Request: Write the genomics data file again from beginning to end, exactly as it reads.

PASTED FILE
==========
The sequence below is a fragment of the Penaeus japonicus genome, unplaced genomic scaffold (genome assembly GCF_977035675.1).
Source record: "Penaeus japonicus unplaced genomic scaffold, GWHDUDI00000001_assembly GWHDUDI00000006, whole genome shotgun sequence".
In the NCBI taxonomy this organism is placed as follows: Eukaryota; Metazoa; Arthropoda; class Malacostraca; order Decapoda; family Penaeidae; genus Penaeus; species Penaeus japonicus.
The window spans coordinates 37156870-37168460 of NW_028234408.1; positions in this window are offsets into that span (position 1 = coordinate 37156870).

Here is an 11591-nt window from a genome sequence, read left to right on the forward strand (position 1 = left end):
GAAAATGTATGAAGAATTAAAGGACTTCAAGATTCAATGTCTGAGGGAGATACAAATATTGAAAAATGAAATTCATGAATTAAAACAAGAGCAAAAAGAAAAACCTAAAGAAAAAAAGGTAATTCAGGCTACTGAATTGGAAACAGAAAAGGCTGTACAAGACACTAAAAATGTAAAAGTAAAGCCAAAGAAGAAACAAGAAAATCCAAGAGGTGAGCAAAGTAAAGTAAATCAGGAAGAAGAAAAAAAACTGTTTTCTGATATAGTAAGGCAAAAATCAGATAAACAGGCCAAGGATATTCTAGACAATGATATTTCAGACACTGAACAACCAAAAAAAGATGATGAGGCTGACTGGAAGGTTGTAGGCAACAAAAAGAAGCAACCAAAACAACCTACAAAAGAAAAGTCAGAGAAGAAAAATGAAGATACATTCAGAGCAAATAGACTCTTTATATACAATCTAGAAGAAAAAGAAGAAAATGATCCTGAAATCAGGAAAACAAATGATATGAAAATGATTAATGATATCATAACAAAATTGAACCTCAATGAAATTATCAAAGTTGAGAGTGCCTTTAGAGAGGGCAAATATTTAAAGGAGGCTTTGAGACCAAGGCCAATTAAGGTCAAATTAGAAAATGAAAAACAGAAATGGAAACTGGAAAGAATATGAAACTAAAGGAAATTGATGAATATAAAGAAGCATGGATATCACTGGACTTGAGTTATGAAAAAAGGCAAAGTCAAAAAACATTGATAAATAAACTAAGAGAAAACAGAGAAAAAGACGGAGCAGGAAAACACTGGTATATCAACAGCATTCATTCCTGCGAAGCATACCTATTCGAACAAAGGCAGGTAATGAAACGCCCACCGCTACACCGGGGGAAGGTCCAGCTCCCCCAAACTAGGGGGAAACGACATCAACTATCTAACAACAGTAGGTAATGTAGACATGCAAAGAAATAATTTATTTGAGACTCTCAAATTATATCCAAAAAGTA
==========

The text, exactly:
The sequence below is a fragment of the Penaeus japonicus genome, unplaced genomic scaffold (genome assembly GCF_977035675.1).
Source record: "Penaeus japonicus unplaced genomic scaffold, GWHDUDI00000001_assembly GWHDUDI00000006, whole genome shotgun sequence".
In the NCBI taxonomy this organism is placed as follows: Eukaryota; Metazoa; Arthropoda; class Malacostraca; order Decapoda; family Penaeidae; genus Penaeus; species Penaeus japonicus.
The window spans coordinates 37156870-37168460 of NW_028234408.1; positions in this window are offsets into that span (position 1 = coordinate 37156870).

Here is an 11591-nt window from a genome sequence, read left to right on the forward strand (position 1 = left end):
GAAAATGTATGAAGAATTAAAGGACTTCAAGATTCAATGTCTGAGGGAGATACAAATATTGAAAAATGAAATTCATGAATTAAAACAAGAGCAAAAAGAAAAACCTAAAGAAAAAAAGGTAATTCAGGCTACTGAATTGGAAACAGAAAAGGCTGTACAAGACACTAAAAATGTAAAAGTAAAGCCAAAGAAGAAACAAGAAAATCCAAGAGGTGAGCAAAGTAAAGTAAATCAGGAAGAAGAAAAAAAACTGTTTTCTGATATAGTAAGGCAAAAATCAGATAAACAGGCCAAGGATATTCTAGACAATGATATTTCAGACACTGAACAACCAAAAAAAGATGATGAGGCTGACTGGAAGGTTGTAGGCAACAAAAAGAAGCAACCAAAACAACCTACAAAAGAAAAGTCAGAGAAGAAAAATGAAGATACATTCAGAGCAAATAGACTCTTTATATACAATCTAGAAGAAAAAGAAGAAAATGATCCTGAAATCAGGAAAACAAATGATATGAAAATGATTAATGATATCATAACAAAATTGAACCTCAATGAAATTATCAAAGTTGAGAGTGCCTTTAGAGAGGGCAAATATTTAAAGGAGGCTTTGAGACCAAGGCCAATTAAGGTCAAATTAGAAAATGAAAAACAGAAATGGAAACTGGAAAGAATATGAAACTAAAGGAAATTGATGAATATAAAGAAGCATGGATATCACTGGACTTGAGTTATGAAAAAAGGCAAAGTCAAAAAACATTGATAAATAAACTAAGAGAAAACAGAGAAAAAGACGGAGCAGGAAAACACTGGTATATCAACAGCATTCATTCCTGCGAAGCATACCTATTCGAACAAAGGCAGGTAATGAAACGCCCACCGCTACACCGGGGGAAGGTCCAGCTCCCCCAAACTAGGGGGAAACGACATCAACTATCTAACAACAGTAGGTAATGTAGACATGCAAAGAAATAATTTATTTGAGACTCTCAAATTATATCCAAAAAGTA